Remember in Star Wars when the empire built a giant Death Star capable of destroying planets in a matter of seconds?…And then turns out that all you had to do destroy it was fire once into a big, very visible hole in the side? That’s exactly what this Western Kentucky team feels like this year.
Graduate transfer quarterback Bailey Zappe has thrown for 13 touchdowns through three games this season. If Zappe remains healthy and keeps up this pace of throwing 4.333 touchdowns per game, he will break WKU’s single-season passing touchdown record of 49 set by Brandon Doughty in 2014. That would also make him top three in career passing touchdowns at WKU despite only playing one year in Bowling Green. That shows just how much this passing game and the additions of Zappe, Jerreth Sterns, Josh Sterns, Daewood Davis, and others, plus new OC Zach Kittley, have impacted the program.
Even so, the Tops are 1-2 and if things continue to trend the way that they are going, they won’t be in contention for the C-USA East title and may not even reach bowl eligibility.
The issue continues to be two things: not much balance in the offense, and a defense that just isn’t very good.
While both of Western Kentucky’s losses so far were by two points or less, you have to look a little deeper to understand the whole story. Let’s look at this past weekend’s loss to Indiana.
Indiana quarterback Michael Penix Jr. had a career-high 35 completions in this game in addition to 373 passing yards, the second-highest total of his career. Running back Stephen Carr also turned in one of the best games of his career running for 109 yards on 25 carries. Carr has only carried the ball for more than 100 yards on two other occasions: week 2 of this season against Idaho and in 2017 against Stanford when he was a member of USC. In order to win games against quality opponents, you simply can’t allow them to have career statistical days and you definitely have to put up a better fight than Idaho.
Offensively, Zappe threw for 365 yards, but the Tops ran for just 93 yards in the Indiana game.
Going back another game to the loss against Army, a similar story unfolded. Army quarterback Christian Anderson rushed for a career-high 119 yards while the Black Knights totaled 339 yards on the ground and doubled the Tops in time of possession. While Zappe threw for 435 yards, WKU had virtually no success reverting to the run when they needed to. They totaled just 42 yards in that department and their longest run was for just four yards. The Black Knights also were a constant presence in the backfield with three sacks, four TFLs, and three quarterback hurries.
Finally, you have the opener against UT-Martin. This was obviously WKU’s best game as Zappe threw for seven touchdowns on the way to a 59-21 win. The run game had a decent, but not all that impressive day with 109 yards. On the other side of the ball, UT-Martin quarterback Keon Howard threw for 195 yards and a touchdown while also running for two touchdowns in that game. UT-Martin had not had a quarterback run for multiple touchdowns in a game since 2007. While this was clearly a better day defensively for the Tops, they did also allow two different UT-Martin rushers to average more than ten yards per carry in that game.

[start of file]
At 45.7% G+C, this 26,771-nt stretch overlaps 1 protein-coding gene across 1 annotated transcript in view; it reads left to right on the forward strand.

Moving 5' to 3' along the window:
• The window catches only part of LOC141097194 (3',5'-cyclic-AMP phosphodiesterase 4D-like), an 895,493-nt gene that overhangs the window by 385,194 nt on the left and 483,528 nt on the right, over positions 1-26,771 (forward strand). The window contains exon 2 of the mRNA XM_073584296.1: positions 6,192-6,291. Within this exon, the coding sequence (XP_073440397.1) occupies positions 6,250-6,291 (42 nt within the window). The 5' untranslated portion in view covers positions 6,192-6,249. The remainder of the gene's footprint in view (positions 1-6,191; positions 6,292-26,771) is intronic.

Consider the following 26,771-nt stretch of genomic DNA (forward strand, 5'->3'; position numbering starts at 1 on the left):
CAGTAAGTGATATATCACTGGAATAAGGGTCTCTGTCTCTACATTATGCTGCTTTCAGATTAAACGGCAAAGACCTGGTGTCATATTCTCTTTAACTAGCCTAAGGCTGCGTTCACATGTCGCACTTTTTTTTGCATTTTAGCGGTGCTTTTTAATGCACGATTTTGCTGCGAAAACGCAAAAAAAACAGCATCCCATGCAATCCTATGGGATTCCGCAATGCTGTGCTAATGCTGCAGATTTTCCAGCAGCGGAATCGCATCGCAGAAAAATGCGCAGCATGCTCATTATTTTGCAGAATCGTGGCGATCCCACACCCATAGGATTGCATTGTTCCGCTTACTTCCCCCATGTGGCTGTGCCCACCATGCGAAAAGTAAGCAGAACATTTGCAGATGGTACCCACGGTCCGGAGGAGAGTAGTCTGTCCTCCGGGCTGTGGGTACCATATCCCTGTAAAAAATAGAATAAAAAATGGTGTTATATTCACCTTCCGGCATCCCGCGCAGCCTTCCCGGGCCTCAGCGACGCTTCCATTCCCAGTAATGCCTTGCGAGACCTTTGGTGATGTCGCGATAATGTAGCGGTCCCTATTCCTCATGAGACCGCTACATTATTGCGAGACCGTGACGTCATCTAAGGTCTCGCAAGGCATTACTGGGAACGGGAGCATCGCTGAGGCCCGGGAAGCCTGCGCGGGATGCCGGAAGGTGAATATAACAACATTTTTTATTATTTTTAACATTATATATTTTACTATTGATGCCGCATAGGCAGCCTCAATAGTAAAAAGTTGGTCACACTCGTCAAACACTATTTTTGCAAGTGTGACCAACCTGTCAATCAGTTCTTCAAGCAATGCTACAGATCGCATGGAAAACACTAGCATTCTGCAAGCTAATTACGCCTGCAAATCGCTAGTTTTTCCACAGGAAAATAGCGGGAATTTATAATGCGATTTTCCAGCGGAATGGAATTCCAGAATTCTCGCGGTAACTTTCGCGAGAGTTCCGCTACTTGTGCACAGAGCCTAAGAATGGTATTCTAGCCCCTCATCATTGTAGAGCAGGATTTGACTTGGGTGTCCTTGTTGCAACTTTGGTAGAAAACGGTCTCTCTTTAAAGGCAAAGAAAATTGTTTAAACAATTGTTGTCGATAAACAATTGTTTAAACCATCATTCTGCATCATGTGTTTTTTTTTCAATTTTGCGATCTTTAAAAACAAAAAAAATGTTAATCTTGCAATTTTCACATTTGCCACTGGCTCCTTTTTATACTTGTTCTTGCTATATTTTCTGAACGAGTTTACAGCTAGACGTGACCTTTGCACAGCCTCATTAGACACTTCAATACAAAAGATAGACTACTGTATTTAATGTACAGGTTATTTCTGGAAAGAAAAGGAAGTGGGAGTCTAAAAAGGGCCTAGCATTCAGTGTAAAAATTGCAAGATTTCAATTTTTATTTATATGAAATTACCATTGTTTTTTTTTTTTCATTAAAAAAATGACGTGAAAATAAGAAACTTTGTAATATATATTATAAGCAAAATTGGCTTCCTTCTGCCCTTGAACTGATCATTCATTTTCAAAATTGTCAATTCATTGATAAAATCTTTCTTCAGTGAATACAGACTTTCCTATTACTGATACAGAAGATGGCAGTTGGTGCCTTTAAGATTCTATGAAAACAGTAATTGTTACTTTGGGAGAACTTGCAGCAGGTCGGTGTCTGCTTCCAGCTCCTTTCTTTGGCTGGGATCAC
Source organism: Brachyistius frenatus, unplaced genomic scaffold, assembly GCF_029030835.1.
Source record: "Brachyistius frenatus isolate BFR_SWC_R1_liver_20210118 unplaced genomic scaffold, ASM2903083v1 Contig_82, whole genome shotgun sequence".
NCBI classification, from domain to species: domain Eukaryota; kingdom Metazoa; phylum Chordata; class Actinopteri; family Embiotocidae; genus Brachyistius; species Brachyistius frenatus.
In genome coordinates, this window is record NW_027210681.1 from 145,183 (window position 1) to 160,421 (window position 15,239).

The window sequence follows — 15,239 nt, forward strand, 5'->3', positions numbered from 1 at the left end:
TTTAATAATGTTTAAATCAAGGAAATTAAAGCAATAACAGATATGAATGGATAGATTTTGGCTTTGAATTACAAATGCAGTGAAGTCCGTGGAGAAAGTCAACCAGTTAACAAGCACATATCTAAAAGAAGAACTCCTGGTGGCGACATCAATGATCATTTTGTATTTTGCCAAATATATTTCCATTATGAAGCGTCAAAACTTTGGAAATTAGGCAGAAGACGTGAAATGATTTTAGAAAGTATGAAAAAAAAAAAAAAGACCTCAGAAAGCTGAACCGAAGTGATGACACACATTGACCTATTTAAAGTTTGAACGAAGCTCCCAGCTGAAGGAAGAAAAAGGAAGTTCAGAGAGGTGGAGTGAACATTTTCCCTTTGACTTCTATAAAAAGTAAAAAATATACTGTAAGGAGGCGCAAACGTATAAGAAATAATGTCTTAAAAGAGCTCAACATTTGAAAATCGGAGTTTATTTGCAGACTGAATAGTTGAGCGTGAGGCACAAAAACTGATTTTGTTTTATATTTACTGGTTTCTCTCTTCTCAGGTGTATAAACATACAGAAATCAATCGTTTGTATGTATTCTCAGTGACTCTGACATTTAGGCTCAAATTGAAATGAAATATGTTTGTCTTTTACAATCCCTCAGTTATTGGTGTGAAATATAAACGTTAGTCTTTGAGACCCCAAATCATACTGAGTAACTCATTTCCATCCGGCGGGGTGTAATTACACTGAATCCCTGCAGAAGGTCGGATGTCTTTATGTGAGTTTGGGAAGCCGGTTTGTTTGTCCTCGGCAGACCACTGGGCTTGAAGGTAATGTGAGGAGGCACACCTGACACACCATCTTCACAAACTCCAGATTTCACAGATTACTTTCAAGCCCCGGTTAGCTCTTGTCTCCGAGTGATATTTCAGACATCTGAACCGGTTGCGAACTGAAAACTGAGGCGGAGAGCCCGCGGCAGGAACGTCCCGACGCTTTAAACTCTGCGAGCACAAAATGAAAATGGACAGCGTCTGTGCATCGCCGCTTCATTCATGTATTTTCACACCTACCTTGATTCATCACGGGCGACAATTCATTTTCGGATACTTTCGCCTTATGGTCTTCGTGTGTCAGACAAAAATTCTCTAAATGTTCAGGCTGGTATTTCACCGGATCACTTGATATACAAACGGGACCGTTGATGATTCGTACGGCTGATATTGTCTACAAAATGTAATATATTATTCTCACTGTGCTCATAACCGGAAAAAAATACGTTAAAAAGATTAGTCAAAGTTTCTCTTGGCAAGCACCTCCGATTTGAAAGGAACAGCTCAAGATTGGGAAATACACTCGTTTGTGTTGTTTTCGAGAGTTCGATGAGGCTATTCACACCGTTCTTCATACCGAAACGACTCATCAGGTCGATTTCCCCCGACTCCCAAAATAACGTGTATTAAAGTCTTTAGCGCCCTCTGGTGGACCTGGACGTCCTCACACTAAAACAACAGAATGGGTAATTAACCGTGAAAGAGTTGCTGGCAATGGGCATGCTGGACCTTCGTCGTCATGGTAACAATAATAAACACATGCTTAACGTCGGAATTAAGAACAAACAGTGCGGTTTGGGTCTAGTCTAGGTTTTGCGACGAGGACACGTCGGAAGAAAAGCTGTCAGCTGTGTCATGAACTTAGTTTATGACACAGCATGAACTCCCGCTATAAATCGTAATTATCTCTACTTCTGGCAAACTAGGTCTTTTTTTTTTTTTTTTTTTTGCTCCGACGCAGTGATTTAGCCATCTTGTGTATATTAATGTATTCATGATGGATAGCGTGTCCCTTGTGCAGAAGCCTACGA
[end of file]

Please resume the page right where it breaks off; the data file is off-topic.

The reality of success in college football is that you need to be at least somewhat balanced in order to achieve consistent success. We’ve seen that play out dozens of times over in the Big 12 with offenses built like Lamborghinis - fast and fun to watch, but if there’s a pebble in the road, the car’s going to crash into a tree. Those offenses aren’t enough to gain you national success if you can’t defend or properly utilize your run game when your quarterback and receivers are out of sync, which does happen occasionally.
Yes, rushing numbers aren’t very high in an Air Raid system. However, as my colleague, Eric Henry pointed out a few weeks ago, since 2010, no team has won Conference USA without rushing for at least 154 yards per game. The Tops rushing average so far this year is 81.3 yards.
All this said to point out that things are unlikely to get easier for the defense in particular, at least in the next few weeks.
The Hilltoppers continue their season next week against a ranked Michigan State team that has demonstrated a very strong run with 215 rushing yards per game this season. After that, they play host to UTSA with multiple hard-to-contain weapons in the backfield averaging 443.8 yards of offense. That’s not to mention some other strong C-USA offenses on the schedule like Charlotte, FAU, Marshall, and a rapidly improving MTSU.
While Bailey Zappe and the rest of the shiny offensive transfers will undoubtedly end the year with plenty of film for pro scouts to gush over, it's unlikely that it’s going to mean much in terms of putting WKU in a position to win the league or earn a great bowl berth if those two things don’t improve. Then Tyson Helton will have to rebuild the best part of his team come the end of the season.
So, if you aren’t able to utilize possibly the best passer the program has ever had to add to the trophy case, what does any of this really mean? Well, Tyson Helton and his staff should be able to pitch Zappe’s statistical success in building their recruiting strategy for years to come, at least when it comes to transfers.
Stuck in a program where you are not able to showcase your talents? Come to Bowling Green, Kentucky, show people what you can do against tougher competition, and have a bite at Double Dog’s while you’re at it.
That way, you can build a new and better Death Star that’s less vulnerable, like the Empire did in Return of the Jedi.
*checks notes* Wait, that one got blown up too? Well, whatever. Every Star Wars movie after Empire Strikes Back was bad anyway.